Originally Posted by FlakMagnet
I still don't see how they can eliminate the latency involved. A button press on your controller or keyboard still needs to be sent to game servers before it can be processed, while on a console or PC that same button press is registered immediately.
Exactly. The latency may have been the biggest hurdle that NVIDIA needed to overcome. A lot depends on how much data is going to be sent and NVIDIA could even offer a tiered pricing system to customers.
One way to reduce the amount of data being sent from the cloud to a gaming device would be to compress it. NVIDIA is very good at developing complex algorithms to compress different types of data like 3d, video, hpc, etc.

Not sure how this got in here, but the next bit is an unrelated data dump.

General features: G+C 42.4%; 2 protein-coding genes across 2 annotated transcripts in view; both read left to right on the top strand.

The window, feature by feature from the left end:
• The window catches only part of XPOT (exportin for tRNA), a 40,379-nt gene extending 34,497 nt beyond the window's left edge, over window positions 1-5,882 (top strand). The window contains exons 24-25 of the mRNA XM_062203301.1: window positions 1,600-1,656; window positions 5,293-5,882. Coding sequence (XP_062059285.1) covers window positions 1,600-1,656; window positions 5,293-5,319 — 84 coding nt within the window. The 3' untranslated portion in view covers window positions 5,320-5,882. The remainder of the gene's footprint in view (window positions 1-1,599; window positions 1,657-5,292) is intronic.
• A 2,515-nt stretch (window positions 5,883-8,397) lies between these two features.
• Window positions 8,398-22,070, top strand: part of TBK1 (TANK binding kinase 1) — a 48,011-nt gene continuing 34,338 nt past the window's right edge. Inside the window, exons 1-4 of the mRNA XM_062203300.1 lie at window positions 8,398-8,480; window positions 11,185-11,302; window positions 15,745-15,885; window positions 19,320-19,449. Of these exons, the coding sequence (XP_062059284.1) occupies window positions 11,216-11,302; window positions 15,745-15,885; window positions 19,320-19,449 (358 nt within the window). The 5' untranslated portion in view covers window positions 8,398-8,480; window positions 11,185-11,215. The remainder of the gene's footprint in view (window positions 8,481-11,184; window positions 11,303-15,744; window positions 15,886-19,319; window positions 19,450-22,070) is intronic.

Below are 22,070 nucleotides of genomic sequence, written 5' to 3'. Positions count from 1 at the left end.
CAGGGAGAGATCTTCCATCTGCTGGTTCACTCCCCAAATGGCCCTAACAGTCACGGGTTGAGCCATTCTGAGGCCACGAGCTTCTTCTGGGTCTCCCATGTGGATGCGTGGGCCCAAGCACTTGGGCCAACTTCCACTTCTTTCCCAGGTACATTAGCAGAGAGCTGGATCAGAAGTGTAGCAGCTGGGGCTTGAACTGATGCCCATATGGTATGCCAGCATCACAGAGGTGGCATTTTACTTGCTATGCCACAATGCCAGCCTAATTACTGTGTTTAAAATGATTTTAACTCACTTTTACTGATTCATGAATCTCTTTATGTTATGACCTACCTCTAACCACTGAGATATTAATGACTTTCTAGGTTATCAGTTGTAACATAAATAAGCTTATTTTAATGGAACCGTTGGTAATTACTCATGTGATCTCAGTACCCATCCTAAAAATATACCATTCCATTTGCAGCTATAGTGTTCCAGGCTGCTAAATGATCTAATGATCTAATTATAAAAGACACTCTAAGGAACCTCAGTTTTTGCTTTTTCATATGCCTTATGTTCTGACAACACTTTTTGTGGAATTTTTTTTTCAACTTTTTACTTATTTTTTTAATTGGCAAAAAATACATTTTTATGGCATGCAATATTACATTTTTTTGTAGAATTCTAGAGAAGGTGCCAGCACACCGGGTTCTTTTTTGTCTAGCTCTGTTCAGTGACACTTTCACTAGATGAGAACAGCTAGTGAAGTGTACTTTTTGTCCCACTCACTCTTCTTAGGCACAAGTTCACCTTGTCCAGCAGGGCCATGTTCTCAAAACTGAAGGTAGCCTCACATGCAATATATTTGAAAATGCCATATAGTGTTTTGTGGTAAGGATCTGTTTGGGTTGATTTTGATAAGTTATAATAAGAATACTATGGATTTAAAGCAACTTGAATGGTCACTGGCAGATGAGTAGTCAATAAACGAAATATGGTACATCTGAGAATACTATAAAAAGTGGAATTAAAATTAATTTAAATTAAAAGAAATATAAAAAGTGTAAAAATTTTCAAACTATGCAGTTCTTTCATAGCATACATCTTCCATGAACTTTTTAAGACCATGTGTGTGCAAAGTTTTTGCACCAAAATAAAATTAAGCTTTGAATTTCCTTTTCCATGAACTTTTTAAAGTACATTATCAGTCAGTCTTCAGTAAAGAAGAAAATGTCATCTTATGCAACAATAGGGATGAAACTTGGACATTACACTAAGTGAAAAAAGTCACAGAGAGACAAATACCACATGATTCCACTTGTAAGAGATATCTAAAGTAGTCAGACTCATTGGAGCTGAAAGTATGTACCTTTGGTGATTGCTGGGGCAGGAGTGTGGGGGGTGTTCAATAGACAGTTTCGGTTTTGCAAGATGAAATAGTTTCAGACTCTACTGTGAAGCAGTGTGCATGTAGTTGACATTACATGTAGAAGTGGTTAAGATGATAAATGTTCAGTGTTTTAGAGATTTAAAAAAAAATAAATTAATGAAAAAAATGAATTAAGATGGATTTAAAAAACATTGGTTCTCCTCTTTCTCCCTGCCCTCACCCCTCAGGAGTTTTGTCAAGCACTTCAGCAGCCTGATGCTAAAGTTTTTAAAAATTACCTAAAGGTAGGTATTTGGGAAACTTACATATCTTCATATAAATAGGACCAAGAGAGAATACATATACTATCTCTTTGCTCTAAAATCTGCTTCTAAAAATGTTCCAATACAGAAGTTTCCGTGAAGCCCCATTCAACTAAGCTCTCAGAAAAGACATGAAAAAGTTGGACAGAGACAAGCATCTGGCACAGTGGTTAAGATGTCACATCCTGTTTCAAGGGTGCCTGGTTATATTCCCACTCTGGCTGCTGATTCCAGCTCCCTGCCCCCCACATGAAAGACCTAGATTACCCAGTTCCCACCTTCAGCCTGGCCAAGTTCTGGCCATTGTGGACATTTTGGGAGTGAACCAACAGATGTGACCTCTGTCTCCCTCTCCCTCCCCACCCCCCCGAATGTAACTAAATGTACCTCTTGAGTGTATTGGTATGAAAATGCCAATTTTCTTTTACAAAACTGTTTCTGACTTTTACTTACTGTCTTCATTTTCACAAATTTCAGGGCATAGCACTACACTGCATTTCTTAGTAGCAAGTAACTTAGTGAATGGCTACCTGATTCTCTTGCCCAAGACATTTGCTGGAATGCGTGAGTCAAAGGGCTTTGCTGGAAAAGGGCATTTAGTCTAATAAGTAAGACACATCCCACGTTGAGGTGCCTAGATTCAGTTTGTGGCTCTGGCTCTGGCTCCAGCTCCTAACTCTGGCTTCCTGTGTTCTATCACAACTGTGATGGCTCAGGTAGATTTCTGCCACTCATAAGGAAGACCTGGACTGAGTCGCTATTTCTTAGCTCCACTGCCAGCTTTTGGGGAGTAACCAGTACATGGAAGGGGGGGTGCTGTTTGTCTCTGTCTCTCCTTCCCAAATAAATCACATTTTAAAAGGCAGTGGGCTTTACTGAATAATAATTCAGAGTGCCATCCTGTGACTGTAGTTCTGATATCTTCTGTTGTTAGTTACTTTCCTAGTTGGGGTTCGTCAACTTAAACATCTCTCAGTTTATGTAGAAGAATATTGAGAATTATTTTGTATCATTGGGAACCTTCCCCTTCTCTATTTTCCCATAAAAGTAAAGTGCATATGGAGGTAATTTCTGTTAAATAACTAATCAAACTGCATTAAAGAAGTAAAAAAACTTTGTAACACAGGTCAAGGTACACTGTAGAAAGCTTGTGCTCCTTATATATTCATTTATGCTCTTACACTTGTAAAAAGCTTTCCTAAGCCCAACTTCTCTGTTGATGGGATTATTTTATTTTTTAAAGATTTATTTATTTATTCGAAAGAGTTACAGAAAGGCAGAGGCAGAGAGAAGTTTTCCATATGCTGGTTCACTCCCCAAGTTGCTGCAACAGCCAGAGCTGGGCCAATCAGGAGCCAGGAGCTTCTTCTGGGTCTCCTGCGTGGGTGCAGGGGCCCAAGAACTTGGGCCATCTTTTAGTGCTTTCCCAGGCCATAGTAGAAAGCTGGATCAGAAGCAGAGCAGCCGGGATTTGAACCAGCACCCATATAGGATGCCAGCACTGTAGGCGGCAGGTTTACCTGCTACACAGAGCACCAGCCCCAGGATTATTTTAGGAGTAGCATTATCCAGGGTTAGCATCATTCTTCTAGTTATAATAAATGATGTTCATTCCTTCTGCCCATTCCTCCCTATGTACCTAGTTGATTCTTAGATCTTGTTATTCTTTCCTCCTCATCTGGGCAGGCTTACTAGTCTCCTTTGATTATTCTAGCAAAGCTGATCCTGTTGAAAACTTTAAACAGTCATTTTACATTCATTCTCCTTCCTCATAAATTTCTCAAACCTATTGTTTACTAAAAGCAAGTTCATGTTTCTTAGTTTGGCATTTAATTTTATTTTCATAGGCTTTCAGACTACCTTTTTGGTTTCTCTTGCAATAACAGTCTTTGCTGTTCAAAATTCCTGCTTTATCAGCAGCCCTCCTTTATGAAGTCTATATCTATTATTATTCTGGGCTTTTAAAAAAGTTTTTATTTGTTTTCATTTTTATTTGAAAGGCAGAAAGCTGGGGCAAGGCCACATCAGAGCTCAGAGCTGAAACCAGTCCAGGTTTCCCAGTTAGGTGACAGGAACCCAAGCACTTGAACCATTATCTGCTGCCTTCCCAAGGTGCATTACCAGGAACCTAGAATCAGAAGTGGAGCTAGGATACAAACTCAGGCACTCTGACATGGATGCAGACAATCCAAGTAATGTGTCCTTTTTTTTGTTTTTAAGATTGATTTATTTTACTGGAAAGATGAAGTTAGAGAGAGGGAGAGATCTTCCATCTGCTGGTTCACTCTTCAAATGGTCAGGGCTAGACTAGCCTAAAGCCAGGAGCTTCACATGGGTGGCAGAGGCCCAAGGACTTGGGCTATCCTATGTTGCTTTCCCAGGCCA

A second method could offer tremendous savings, but is a little harder to code for as it involves calculating net change from frame to frame. Instead of sending all of the data in the frame buffer (pixels) for each frame being rendered, only send the data (pixels) that changed. Some developers code using a net change technique. It's like occlusion culling. There's no need to process objects that are occluded, or hidden, behind other objects.
This type of programming is perfect for processors with a lot of cores like a GPU. It's still very difficult to develop applications that use all of the cores on a CPU. Most of today's apps are still single threaded, but Intel has been bringing new tools to market to ease the burden for developers.
But the bandwidth to process 3d data, with all the driver and in-game graphics bells and whistles enabled on a PC, is staggering - hundreds of gigabytes of data per second - even in parallel. But this processing will be done on their high-performance supercomputers in the cloud.
I'm only throwing out ideas since, to my knowledge, NVIDIA hasn't briefed web sites on the technology behind the grid. But I'd love to test such a system when it becomes available!